RUNNING A BUSINESS
 
 
Tips for Running A Business:
 
Once you’ve started a business, there are a number of things to keep in mind from a legal perspective to keep your business running smoothly.
 
Steve’s First Rule of Business: 
 
Don't do business with a crook.  No matter how good your lawyer is, he or she cannot draft a document that will protect you from a dishonest person.  A vendor, partner, employee, customer, or associate that has no integrity can always find a way to damage you. To the extent possible, associate with trustworthy people.  Does your prospective associate, partner, employee, or investor cheat on their spouse, hide assets to avoid paying child support, or cheat their creditors?  If so, what makes you think they won’t cheat you?
 
Steve’s Second Rule of Business:
 
Never get into a fight with a maniac.  After decades of experience with the justice system, I have found that the cure (litigation) is almost always worse than the disease.  The justice system is short on justice and long on system. The system only works when high quality legal counsel and rational parties, who have realistic expectations about the risks of the “justice” system, get together and settle disputes early in the litigation process.  Desperate or incompetent lawyers mixing with irrational clients almost always run the justice system out of control and drag you and your wallet with them.  If you find yourself in a situation facing litigation with a party who is not rational because of egomania, uncontrolled rage, or other reason, run away!  Bail!  Do whatever you have to do to find a way out. Certainly don’t pick the fight.  If a fight is unavoidable, check out the Dispute Resolution tab above for lower risk ways of resolving a fight.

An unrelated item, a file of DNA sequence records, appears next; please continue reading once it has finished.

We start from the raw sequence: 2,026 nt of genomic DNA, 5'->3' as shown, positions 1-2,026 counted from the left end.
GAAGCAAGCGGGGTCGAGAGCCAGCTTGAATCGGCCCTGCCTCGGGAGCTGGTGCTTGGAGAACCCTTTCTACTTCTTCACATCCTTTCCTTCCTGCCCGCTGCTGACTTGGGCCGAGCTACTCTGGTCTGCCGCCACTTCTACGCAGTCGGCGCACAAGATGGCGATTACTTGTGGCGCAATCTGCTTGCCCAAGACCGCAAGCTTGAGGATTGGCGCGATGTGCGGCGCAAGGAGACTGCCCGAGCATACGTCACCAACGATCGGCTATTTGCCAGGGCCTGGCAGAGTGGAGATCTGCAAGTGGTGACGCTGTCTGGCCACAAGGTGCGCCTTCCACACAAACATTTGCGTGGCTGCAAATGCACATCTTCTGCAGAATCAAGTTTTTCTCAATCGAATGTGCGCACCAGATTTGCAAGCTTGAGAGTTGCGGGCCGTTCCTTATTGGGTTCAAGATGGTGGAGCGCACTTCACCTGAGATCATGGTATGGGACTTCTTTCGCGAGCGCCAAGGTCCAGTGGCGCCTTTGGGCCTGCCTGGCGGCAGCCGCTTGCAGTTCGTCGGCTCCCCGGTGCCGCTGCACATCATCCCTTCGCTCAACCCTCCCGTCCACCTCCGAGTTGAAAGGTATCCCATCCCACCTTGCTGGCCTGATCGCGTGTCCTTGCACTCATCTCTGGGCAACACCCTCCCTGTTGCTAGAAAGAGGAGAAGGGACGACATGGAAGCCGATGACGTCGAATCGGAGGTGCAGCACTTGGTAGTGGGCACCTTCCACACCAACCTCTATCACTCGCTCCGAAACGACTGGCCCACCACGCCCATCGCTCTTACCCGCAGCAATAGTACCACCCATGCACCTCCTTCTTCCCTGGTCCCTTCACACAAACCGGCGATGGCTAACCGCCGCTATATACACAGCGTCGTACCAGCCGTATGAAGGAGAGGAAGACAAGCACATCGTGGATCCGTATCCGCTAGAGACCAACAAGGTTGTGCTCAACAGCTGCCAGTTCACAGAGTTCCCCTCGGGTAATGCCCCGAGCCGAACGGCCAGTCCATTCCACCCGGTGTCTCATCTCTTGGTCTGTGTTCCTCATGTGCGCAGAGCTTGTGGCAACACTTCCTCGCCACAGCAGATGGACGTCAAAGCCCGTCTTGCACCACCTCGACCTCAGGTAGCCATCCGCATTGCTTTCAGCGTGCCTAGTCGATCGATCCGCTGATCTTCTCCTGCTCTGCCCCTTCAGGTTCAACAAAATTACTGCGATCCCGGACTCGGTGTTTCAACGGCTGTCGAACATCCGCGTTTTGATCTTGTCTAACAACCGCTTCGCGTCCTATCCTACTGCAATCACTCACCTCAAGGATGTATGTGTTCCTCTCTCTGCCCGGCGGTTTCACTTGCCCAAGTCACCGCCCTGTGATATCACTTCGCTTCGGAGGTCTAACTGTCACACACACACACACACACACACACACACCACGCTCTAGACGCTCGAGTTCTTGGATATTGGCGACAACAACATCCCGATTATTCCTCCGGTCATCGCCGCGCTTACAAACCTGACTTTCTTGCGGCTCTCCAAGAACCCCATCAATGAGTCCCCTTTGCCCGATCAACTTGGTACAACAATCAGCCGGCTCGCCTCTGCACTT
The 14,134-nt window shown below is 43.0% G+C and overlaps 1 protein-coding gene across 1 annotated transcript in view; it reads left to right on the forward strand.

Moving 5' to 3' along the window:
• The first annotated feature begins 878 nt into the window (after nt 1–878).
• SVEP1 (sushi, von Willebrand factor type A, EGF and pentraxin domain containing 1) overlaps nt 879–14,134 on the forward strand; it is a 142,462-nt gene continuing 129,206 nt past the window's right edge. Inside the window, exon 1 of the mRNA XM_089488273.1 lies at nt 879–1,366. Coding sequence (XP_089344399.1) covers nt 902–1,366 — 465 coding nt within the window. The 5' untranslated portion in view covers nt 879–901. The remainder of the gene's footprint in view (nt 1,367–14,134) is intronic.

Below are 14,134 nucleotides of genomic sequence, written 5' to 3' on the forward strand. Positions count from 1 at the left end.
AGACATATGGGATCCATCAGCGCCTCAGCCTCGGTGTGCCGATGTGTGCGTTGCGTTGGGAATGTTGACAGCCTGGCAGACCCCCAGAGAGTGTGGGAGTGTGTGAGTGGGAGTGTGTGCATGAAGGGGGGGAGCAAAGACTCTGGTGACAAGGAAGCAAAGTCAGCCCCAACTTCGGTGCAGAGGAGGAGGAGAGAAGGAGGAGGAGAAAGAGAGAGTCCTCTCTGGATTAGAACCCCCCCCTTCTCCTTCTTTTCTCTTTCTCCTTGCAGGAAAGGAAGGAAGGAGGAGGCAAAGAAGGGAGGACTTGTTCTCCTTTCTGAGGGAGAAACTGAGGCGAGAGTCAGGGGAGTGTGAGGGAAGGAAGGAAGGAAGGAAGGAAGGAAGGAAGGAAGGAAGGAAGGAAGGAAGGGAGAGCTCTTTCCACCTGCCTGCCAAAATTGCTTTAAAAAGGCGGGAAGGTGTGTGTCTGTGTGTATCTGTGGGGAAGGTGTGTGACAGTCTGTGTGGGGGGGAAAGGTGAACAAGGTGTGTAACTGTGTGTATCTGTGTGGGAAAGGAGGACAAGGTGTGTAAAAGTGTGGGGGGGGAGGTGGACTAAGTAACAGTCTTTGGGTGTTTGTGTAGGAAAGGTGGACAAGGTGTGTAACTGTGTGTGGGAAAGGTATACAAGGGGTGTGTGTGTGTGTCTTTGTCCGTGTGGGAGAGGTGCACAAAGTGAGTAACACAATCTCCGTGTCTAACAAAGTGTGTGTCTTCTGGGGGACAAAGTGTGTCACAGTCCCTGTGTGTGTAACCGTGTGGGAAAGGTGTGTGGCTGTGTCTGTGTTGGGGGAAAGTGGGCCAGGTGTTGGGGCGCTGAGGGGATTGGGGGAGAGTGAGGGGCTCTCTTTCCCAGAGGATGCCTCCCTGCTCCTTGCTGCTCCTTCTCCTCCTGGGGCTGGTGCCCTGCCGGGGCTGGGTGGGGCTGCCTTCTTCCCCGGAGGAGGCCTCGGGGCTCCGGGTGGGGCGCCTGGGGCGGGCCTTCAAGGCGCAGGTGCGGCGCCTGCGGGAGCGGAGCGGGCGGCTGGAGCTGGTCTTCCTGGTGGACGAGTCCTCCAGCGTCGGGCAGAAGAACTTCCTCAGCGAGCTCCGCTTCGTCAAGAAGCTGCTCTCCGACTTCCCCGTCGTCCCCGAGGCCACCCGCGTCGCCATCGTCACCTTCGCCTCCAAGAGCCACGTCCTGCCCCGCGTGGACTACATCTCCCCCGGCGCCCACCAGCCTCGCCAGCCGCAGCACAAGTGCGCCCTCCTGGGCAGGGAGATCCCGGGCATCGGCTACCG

Good Customer Agreements:
 
The smoothness of your day to day operations often depends upon clear, mutually understood expectations between you and your customers. Those expectations should be documented in a good customer agreement, tailored to the unique nature of your business. I have been drafting these kinds of agreements for 30 years, but find that the sharpest lawyer cannot replace ten years of experiences with customers.  By this I mean that every business has a unique set of customer relationship challenges that the smartest lawyer cannot fully anticipate. Ten years of experiences with customers with the inevitable negative experiences will smoke out 90% of those issues. When a startup small business client asks me to draft their customer agreement my advice is to join the best association in your business field.  That association probably has a set of model agreements honed by years of bad experiences. This is where you start. If there is no association serving your business, see if you can get ahold of the customer agreement of your best operated competitor and have your lawyer redraft your agreement from this base.  I can enhance most agreements with improvements in structure and in boiler plate clauses applicable to small businesses generally, but cannot anticipate many of the industry specific problems that will be effectively dealt with as a result of a long industry specific experience.
 
Wise Use of Your Lawyer: